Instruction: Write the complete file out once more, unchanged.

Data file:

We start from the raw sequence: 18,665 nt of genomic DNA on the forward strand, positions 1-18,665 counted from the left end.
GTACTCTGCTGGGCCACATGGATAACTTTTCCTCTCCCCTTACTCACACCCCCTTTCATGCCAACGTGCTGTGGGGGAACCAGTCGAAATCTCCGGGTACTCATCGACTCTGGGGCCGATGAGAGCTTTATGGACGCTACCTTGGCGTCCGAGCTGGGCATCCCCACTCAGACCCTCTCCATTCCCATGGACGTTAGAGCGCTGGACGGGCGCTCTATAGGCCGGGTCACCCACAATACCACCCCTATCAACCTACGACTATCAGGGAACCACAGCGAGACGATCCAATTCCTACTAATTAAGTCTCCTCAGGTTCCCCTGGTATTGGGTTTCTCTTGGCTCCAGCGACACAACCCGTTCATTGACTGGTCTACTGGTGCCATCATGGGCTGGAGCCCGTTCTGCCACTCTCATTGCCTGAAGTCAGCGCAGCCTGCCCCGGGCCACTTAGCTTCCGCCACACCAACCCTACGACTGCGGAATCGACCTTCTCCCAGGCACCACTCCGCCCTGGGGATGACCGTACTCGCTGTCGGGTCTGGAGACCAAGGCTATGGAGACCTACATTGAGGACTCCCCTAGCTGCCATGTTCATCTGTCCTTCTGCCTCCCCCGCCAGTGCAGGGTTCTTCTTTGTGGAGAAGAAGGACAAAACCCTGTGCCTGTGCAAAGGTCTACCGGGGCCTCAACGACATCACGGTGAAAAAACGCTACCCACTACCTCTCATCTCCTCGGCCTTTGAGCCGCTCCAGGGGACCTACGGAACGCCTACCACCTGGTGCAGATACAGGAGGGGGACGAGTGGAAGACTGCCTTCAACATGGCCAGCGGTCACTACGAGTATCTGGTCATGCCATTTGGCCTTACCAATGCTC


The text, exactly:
We start from the raw sequence: 18,665 nt of genomic DNA on the forward strand, positions 1-18,665 counted from the left end.
GTACTCTGCTGGGCCACATGGATAACTTTTCCTCTCCCCTTACTCACACCCCCTTTCATGCCAACGTGCTGTGGGGGAACCAGTCGAAATCTCCGGGTACTCATCGACTCTGGGGCCGATGAGAGCTTTATGGACGCTACCTTGGCGTCCGAGCTGGGCATCCCCACTCAGACCCTCTCCATTCCCATGGACGTTAGAGCGCTGGACGGGCGCTCTATAGGCCGGGTCACCCACAATACCACCCCTATCAACCTACGACTATCAGGGAACCACAGCGAGACGATCCAATTCCTACTAATTAAGTCTCCTCAGGTTCCCCTGGTATTGGGTTTCTCTTGGCTCCAGCGACACAACCCGTTCATTGACTGGTCTACTGGTGCCATCATGGGCTGGAGCCCGTTCTGCCACTCTCATTGCCTGAAGTCAGCGCAGCCTGCCCCGGGCCACTTAGCTTCCGCCACACCAACCCTACGACTGCGGAATCGACCTTCTCCCAGGCACCACTCCGCCCTGGGGATGACCGTACTCGCTGTCGGGTCTGGAGACCAAGGCTATGGAGACCTACATTGAGGACTCCCCTAGCTGCCATGTTCATCTGTCCTTCTGCCTCCCCCGCCAGTGCAGGGTTCTTCTTTGTGGAGAAGAAGGACAAAACCCTGTGCCTGTGCAAAGGTCTACCGGGGCCTCAACGACATCACGGTGAAAAAACGCTACCCACTACCTCTCATCTCCTCGGCCTTTGAGCCGCTCCAGGGGACCTACGGAACGCCTACCACCTGGTGCAGATACAGGAGGGGGACGAGTGGAAGACTGCCTTCAACATGGCCAGCGGTCACTACGAGTATCTGGTCATGCCATTTGGCCTTACCAATGCTC